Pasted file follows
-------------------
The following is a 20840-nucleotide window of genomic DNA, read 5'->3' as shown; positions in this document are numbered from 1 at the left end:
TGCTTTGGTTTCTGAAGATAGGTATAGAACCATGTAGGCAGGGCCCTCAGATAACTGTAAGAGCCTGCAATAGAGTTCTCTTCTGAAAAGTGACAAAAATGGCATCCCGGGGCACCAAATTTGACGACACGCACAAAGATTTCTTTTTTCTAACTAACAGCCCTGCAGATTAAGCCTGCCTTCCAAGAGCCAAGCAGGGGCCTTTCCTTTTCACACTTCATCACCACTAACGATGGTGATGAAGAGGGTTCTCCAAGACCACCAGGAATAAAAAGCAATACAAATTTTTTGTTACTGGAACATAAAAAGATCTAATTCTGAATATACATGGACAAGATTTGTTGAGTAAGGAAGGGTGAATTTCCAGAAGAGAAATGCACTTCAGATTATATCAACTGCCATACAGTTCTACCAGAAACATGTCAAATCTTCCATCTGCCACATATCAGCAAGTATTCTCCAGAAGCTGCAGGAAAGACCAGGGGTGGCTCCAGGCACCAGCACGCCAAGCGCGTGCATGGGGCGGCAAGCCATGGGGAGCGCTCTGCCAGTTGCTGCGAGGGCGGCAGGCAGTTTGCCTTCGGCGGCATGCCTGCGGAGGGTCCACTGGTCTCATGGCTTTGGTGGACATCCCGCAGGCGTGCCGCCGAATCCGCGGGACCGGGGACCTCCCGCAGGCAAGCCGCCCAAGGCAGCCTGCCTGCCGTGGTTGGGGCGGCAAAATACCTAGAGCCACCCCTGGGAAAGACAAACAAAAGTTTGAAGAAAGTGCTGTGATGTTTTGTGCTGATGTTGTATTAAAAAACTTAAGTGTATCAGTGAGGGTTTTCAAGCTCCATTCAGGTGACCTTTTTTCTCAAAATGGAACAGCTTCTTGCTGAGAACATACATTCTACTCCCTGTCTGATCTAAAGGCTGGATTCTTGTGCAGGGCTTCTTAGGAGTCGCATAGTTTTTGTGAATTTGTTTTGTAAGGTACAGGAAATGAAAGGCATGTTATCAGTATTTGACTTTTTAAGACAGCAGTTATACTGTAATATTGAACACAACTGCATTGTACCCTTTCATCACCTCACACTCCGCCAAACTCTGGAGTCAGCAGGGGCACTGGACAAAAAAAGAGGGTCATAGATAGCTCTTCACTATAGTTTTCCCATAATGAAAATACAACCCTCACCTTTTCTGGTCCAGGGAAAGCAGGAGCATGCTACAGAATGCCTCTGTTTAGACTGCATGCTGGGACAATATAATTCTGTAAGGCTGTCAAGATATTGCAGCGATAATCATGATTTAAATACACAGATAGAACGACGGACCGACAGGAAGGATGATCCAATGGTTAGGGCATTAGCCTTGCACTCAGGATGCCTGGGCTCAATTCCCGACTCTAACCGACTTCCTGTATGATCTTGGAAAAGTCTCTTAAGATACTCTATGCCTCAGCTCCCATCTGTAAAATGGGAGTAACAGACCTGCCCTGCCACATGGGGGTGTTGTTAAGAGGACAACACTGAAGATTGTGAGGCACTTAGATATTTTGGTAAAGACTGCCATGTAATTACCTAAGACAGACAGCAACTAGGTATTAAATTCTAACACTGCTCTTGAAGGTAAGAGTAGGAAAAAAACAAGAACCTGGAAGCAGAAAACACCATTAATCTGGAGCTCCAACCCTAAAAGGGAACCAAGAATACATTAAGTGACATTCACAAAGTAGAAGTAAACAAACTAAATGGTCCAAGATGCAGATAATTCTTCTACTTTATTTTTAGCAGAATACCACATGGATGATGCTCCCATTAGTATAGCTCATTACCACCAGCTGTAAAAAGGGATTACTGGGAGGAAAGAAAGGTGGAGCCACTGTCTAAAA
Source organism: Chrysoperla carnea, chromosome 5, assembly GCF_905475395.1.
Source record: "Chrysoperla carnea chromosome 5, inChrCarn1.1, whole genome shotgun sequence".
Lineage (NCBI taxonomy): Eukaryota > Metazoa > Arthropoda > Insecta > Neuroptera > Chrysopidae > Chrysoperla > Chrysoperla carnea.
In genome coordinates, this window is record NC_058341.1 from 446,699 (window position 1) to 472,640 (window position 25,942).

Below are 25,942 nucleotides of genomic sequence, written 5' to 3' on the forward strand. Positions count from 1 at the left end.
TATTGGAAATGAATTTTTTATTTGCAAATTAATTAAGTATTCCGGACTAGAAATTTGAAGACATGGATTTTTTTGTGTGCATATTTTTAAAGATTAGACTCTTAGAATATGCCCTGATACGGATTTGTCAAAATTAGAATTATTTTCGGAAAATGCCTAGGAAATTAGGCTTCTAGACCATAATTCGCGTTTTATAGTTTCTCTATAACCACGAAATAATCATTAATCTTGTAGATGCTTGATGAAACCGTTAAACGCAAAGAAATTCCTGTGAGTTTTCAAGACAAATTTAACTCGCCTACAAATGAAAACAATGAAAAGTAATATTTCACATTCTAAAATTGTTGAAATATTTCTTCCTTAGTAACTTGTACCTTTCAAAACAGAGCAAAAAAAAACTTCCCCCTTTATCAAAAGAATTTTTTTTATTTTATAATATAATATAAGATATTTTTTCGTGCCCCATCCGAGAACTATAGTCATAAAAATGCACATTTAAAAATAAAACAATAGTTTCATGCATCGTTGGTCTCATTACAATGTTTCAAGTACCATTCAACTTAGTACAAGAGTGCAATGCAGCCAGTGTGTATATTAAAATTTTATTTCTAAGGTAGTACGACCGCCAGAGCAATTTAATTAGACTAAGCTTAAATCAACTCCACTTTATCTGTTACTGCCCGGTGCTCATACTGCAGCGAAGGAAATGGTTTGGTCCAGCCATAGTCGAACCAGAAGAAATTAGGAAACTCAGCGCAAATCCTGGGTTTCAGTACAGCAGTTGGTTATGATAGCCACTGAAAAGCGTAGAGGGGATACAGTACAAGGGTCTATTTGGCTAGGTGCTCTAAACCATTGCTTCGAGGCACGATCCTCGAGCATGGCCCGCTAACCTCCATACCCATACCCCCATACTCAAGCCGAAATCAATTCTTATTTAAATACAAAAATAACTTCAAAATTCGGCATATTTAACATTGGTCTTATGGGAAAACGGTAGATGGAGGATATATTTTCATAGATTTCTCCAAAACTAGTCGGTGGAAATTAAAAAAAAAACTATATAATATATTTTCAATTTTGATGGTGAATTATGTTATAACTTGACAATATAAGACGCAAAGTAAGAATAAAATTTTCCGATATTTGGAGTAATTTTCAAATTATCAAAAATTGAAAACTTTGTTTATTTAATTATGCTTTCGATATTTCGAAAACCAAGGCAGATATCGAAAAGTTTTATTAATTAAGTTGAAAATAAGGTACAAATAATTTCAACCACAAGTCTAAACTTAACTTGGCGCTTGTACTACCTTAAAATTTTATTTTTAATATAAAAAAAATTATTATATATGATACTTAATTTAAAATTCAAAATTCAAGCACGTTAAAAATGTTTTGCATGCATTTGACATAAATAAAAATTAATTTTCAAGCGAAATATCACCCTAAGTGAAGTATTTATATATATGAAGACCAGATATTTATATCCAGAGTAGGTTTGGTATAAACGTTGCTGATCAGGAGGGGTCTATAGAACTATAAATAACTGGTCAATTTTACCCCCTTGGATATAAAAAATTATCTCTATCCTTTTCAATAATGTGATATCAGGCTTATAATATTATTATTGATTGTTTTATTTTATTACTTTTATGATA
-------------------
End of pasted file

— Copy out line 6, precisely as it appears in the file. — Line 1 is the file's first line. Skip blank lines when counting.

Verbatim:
In genome coordinates, this window is record NC_058341.1 from 446,699 (window position 1) to 472,640 (window position 25,942).